Over the weekend, a customer shared with us this news report from Manhattan’s NY1: High Cost Of Diapers Forces Some Parents Into Risky Practices. It breaks my heart because I personally know what it feels like to have to choose food OR diapers. When my husband and I started Cotton Babies, we were living on $30 a week for groceries plus a WIC check. That certainly wasn’t enough to buy a cloth diaper stash and it didn’t buy very many disposable diapers either. Thankfully, we were given three months of diaper service at one of my baby showers and then a friend gave me her stash of prefolds and diaper covers. Without those gifts though, we would have been looking for information about how to diaper your baby when you can’t afford disposables OR cloth diapers.
30 years ago, most babies were cloth diapered using flat diapers or prefold diapers. 100 years ago, most babies were cloth diapered using homemade diapers. Those diapers were simple squares constructed from cotton fabric. The diaper was covered with rubber pants or a wool sweater, if a cover was even used. Believe it or not, diaper covers were a source of parenting drama years ago because doctor’s were sure that they would cause diaper rash (we will talk about diaper rash another day… that’s a topic for a week of blog posts).
We have seen several media reports recently about low income families reusing disposable diapers. These families are forced to choose between diapers and food. In an effort to keep budget available for groceries, they are blow drying a disposable diaper dry and putting it back on their baby. We recently heard about a local family who almost lost their baby to an infection as a result of reusing disposable diapers.
Within the cloth diaper industry, it’s widely know that prefolds and covers are the most economical way to cloth diaper. But what if a family doesn’t even have $5 dollars to spend and they are out of diapers? Many people use diaper coupons to make their $5 go further. Our goal today is to TEACH you how to use things around your house to diaper your baby. Your great-grandmother probably did this. Your grandmother might remember… it’s time that *we* re-educate ourselves, our friends and our families that before modern disposable or cloth diapers, people found safe, healthy ways to cover and protect their little ones.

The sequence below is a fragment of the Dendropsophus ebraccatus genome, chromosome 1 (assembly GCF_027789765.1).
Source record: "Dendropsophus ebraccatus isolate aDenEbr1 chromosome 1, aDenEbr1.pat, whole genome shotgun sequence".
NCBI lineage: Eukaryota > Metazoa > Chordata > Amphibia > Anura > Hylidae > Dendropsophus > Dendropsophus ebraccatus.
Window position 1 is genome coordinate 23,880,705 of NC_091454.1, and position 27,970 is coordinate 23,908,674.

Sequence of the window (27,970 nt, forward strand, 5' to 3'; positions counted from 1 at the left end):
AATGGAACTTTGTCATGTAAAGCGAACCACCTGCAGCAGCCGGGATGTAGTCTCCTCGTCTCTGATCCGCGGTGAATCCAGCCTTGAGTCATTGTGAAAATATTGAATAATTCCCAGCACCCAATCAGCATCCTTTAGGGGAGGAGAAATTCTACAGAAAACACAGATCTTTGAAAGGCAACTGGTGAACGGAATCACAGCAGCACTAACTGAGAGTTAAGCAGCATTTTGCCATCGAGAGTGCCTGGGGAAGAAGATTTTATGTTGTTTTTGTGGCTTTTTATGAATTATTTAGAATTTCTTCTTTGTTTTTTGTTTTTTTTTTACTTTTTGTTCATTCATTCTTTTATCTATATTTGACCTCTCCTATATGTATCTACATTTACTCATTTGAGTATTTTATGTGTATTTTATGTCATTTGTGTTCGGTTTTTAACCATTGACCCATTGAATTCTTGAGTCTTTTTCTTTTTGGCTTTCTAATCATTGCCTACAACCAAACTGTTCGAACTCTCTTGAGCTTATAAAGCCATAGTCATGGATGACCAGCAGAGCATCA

- No Sew, Folded T-shirt Cloth Diaper This one takes no sewing, no cutting and just a diaper pin to secure it. This would be great for anyone to know, just in case. You never know when you’ll be short a diaper, and this works.
- T-Shirt Tie Diaper No pin or snappi? This one just takes a pair of scissors and a few quick snips to create a tie-on cloth diaper.
- Receiving Blanket Origami Fold Diaper No t-shirts? Out with just a diaper bag and a receiving blanket. This video shows you how to fold a cotton flannel receiving blanket into a diaper that can be secured with diaper pins or a snappi.
- Start Cloth Diapering for $20 This tutorial and video shows you how to create a budget stash with a dozen prefolds, 4 fleece receiving blankets, a Snappi and an infant bodysuit. This could idea would be great for a family’s emergency kit.
- Need a cover? Upcycle an old wool sweater into a diaper cover. There are lots of tutorials online, but I like the photos and directions on The Sewing Dork.
- No sewing skills? Find a pair of little girl “bloomers” (the matching panties that come with most little girl dresses). Using a can of Atsko Permanent Water Guard, spray the outside and inside of the bloomers to create your own pull-on cover. Let it dry before using. This solution will not be completely waterproof, but it will certainly help .
Washing diapers: If you don’t have a washer and dryer, you can easily wash your diapers out in the sink with a little dish soap. If the diaper was poopy, rinse it out in the toilet before washing in the sink. Wash each night and hang the diapers to dry in the bathtub or over a railing. Depending on your climate, most diapers will be dry by morning. As long as you stay on top of it, this will only take a few minutes.